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“Watson is a place that values not only the academic contribution we are making with our work, but asks why it matters: what are the political, moral, and practical implications? People here aren't afraid to say that they … want to make an impact in the world."

Postdoctoral Fellow, Janice Gallagher

Cream of the Crop

Postdoctoral Fellows Inject New Energy and Ideas

March 16, 2015

Walk the halls of the Watson Institute. Hear that sound? That’s the hum of energy given off by 11 of today’s top young social scientists.

These scholars, who arrived in July 2014, are the first cohort of Watson Postdoctoral Fellows. Establishing the program was one of Director Richard Locke’s first initiatives and is central to the Institute’s strategic plan. Modeled after the best programs in the country, the newly invigorated Watson Postdoctoral Fellows Program was launched with several goals in mind. According to Keith Brown, a Watson faculty fellow and the program’s executive director, those goals are being met.

“First, we wanted to establish the Watson Institute as a destination – a place that people naturally think of when they’re applying to postdoc programs at Harvard and Michigan,” Brown says. “And I think we’ve done that, given the number and quality of applicants and the types of places that people are applying from. The word is out that Watson is a great place to be.” In this year’s application cycle – its second – the program received about 250 applications for seven slots. That’s a selectivity rate of about three percent.

The candidates who will join Watson this July, like the cohort before them, were selected based on “the richness of the questions [they] are asking,” as well as their willingness to think outside disciplinary silos, Brown says. Catherine Lutz, a professor of anthropology and the program’s faculty director, concurs. “They’re recreating in new ways the interdisciplinary ethos we have here.”

Another objective was to recruit people who would add to the Institute’s sense of intellectual community and excitement. Again, the program is already succeeding: according to Richard Locke, the Director of the Watson Institute, the current postdocs “have helped transform this place into a busy intersection of people and ideas. The energy and intellectual curiosity of this group of young people are infectious.”

Lutz sees long-term benefits, too. “The postdocs are going to be ambassadors of Watson. Thanks to them, some of the best scholars in the country will be networked back to collaborate in research endeavors with people at Watson. They’ll send us their best graduate students in the future.”

The program offers real benefits to the postdocs, as well – not least of which is “professionalization.” “We’re helping them establish their publications, their profession identity, their professional skills,” says Lutz. “We work with them on CV building, moving forward with writing projects, public speaking skills.”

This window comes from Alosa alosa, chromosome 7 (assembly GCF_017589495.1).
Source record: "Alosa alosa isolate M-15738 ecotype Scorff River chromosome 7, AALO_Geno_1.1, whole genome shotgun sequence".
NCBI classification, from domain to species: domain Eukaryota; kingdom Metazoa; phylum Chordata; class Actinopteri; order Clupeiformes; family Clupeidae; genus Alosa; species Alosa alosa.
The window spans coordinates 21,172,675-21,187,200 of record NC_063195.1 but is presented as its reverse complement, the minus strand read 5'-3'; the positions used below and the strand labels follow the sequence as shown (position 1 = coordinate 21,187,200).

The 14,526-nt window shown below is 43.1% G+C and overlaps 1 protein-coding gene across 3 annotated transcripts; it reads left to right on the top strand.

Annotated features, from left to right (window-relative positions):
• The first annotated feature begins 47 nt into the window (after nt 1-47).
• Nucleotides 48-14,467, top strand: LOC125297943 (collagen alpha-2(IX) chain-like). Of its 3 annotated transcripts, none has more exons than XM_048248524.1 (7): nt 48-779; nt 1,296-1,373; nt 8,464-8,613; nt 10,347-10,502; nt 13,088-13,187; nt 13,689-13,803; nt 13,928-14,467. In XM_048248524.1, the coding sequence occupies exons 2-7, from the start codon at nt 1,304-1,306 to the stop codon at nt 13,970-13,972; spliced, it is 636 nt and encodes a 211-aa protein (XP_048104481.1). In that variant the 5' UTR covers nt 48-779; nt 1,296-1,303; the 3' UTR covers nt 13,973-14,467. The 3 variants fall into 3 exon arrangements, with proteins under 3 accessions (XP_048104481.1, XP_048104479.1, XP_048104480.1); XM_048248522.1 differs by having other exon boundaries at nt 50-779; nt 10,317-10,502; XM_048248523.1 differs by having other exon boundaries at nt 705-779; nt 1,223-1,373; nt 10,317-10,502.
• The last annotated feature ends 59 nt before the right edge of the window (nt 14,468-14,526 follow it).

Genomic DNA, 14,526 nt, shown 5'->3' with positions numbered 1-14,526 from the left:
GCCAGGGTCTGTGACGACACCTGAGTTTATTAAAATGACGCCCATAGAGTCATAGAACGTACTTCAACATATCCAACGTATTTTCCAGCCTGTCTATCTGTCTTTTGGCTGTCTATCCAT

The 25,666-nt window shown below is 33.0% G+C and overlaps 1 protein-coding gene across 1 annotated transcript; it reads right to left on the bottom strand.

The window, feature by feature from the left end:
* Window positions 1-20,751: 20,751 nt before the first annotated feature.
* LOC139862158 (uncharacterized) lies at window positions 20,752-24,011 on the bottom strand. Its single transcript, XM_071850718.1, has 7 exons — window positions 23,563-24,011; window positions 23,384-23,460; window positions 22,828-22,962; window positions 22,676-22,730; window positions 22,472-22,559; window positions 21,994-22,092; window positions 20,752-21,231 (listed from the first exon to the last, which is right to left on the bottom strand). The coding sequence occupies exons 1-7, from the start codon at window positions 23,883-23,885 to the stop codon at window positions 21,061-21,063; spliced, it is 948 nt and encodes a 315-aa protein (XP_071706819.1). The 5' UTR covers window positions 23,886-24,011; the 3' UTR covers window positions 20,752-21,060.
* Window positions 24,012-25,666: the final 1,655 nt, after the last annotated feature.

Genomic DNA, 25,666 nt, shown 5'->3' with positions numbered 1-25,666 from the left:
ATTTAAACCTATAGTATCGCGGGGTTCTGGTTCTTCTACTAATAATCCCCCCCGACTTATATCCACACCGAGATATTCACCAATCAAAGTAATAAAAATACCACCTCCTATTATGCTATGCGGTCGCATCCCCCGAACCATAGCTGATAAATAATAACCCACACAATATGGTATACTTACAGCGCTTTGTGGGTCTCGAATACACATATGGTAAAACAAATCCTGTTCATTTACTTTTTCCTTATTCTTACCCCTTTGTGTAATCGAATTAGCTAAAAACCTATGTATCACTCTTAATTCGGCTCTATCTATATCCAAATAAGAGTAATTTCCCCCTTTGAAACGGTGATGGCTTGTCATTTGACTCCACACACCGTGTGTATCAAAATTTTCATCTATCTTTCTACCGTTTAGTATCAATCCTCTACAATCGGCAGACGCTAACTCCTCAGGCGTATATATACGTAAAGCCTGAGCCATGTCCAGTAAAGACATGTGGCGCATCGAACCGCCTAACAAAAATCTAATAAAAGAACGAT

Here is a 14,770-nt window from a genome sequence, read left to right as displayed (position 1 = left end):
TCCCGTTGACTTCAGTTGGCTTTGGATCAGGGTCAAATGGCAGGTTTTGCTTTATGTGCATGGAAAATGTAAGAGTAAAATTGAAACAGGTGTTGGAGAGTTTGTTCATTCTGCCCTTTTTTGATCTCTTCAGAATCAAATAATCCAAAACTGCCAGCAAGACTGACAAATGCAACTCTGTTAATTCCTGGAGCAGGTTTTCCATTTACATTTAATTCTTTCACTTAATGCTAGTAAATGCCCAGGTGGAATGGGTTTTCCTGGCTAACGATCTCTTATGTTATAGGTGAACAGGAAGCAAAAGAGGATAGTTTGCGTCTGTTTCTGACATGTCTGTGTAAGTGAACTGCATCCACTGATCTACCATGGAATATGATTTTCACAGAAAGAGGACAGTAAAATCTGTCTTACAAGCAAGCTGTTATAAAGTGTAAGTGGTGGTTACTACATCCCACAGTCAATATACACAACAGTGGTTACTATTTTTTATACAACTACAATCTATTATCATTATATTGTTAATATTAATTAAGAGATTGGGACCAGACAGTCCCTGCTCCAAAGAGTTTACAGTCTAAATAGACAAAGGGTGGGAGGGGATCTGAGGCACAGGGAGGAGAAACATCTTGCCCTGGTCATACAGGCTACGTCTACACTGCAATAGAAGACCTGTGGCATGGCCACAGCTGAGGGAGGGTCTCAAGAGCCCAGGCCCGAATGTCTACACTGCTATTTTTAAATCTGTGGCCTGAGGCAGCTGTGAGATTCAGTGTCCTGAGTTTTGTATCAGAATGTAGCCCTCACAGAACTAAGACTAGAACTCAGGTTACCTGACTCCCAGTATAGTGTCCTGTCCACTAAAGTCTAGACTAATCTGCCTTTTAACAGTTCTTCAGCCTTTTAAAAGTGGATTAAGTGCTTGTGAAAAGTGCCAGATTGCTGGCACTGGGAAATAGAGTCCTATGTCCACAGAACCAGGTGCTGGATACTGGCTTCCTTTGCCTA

Indeed, one requirement is that each postdoc present his or her work at a series of dinners and lunches, which senior faculty attend as well. These events are for “early idea-sharing and solidarity-building, exchanging ideas, in a different way from the corridors,” says Brown.

Janice Gallagher, who studies judicial and human rights outcomes in the context of state-civil society relations, recalls her turn at the monthly Works in Progress.

“Presenting my work at Watson gave me the opportunity to get feedback from political scientists, anthropologists, sociologists – who all hold a common commitment to interesting, relevant work. … As a very junior scholar I felt challenged and engaged with, and fundamentally respected and valued. This balance of support and rigor, within the context of a common commitment to doing work that matters, makes Watson a productive and supportive place to work and think.”

For Eoin McGuirk, who earned his PhD from Trinity College in Dublin and studies the intersection of political economy and development in Africa, being a Watson Postdoctoral Fellow is a perfect fit.

“Three features leaped out at me from the start,” he says. “First, that it was quite obviously a thriving and vibrant intellectual community on a clear upward curve; second, that the foci of its scholarly output – development, governance and security – were precisely the areas of research that I care about the most; and third, that the Institute was committed not only to enriching our understanding of first-order global problems, but also to bringing this research to the attention of policymakers and the general public. It's rare for a young researcher to be exposed to all three of those aspects in their first position out of grad school.”

This commitment to relevance resonates strongly with Gallagher. “Watson is a place that values not only the academic contribution we are making with our work, but asks why it matters: what are the political, moral, and practical implications? People here aren't afraid to say that they … want to make an impact in the world. People … set the bar high for rigor and relevance and are able to look beyond the narrow debates that so often make it difficult to talk across disciplines and methodologies.”

Through their research and teaching, Locke says, “this exciting group of younger scholars is helping us develop the human capital and community we need to make a difference both here at Brown and beyond. The seminars showcasing their research are among the most intellectually rich and engaging activities I have attended since arriving at Brown.”

-- Sarah C. Baldwin

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